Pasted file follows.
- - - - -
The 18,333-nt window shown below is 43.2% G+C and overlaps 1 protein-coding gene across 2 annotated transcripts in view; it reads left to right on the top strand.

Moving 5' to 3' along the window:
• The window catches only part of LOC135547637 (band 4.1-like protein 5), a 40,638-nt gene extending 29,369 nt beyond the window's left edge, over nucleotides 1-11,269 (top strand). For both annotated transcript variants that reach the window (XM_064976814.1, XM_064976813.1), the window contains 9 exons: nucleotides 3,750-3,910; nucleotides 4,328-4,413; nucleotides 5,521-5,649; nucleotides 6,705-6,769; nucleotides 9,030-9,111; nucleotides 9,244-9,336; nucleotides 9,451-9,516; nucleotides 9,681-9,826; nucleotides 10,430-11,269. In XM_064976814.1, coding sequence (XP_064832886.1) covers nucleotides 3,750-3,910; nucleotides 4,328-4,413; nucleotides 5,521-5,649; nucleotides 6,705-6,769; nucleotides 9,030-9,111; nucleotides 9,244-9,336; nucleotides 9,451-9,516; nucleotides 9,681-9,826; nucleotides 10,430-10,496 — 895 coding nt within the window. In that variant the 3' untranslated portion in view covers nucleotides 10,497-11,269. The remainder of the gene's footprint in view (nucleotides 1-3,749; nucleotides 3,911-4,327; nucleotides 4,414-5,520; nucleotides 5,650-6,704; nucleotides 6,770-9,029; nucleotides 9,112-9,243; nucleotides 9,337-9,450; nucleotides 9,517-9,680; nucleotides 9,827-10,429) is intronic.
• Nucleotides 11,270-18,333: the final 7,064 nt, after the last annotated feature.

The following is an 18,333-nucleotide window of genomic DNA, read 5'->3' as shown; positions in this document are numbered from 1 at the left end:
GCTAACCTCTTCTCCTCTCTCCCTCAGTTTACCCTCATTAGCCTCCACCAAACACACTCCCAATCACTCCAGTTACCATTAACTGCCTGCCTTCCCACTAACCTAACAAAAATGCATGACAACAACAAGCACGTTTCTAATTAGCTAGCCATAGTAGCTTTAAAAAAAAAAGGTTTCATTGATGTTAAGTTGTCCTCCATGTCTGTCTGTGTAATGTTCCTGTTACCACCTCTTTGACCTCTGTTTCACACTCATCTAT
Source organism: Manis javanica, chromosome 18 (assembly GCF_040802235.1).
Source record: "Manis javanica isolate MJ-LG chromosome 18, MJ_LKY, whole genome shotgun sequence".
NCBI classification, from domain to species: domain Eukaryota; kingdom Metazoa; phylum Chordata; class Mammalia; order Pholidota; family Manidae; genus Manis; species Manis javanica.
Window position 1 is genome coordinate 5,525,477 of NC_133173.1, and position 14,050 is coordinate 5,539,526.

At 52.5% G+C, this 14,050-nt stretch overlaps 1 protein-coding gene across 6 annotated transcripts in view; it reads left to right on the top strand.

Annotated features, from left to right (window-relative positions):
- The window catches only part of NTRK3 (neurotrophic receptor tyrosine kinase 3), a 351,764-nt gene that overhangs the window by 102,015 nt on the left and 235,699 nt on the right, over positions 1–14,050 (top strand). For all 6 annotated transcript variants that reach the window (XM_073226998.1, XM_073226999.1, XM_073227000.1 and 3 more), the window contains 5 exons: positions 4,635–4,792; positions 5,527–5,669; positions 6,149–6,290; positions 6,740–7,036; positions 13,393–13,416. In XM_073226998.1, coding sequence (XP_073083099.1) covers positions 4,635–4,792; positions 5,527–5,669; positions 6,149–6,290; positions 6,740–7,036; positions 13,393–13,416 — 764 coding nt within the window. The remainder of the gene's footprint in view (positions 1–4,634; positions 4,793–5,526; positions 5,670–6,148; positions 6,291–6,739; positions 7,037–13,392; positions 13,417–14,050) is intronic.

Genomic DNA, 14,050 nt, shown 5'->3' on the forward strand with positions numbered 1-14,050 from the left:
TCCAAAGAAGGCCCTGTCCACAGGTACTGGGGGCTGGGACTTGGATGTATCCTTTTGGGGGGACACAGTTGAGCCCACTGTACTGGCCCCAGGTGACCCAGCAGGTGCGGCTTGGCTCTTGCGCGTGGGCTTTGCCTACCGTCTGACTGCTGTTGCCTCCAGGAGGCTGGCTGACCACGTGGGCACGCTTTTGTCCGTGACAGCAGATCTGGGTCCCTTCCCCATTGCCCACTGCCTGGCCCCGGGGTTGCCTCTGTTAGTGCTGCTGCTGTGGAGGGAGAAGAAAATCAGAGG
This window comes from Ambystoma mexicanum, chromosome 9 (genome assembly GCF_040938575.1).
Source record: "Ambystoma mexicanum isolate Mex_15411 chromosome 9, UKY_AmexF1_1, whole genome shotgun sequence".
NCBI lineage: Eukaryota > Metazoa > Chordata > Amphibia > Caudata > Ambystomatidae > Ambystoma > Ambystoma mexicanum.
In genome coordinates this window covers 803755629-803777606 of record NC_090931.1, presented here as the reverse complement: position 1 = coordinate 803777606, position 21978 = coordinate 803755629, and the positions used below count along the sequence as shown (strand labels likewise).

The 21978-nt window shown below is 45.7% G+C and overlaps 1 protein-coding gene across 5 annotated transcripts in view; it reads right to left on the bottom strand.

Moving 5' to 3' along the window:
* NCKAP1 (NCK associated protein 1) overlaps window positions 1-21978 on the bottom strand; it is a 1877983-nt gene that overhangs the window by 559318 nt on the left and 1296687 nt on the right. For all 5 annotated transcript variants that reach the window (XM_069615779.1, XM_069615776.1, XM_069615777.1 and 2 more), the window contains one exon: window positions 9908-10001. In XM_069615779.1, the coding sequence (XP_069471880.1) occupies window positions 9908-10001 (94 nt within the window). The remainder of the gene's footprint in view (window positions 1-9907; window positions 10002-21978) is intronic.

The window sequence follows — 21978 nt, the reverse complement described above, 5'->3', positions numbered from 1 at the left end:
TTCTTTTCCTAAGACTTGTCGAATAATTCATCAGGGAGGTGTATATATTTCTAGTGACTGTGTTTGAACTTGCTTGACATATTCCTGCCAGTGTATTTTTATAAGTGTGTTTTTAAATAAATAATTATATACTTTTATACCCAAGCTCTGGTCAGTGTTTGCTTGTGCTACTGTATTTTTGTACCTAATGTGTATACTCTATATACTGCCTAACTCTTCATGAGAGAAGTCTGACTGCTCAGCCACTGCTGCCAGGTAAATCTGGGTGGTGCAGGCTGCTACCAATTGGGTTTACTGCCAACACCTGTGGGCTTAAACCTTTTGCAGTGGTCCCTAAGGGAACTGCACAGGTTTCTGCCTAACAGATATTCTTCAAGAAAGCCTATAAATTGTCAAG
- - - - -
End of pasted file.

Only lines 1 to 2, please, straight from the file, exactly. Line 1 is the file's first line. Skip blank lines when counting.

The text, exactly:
The 18,333-nt window shown below is 43.2% G+C and overlaps 1 protein-coding gene across 2 annotated transcripts in view; it reads left to right on the top strand.

Moving 5' to 3' along the window: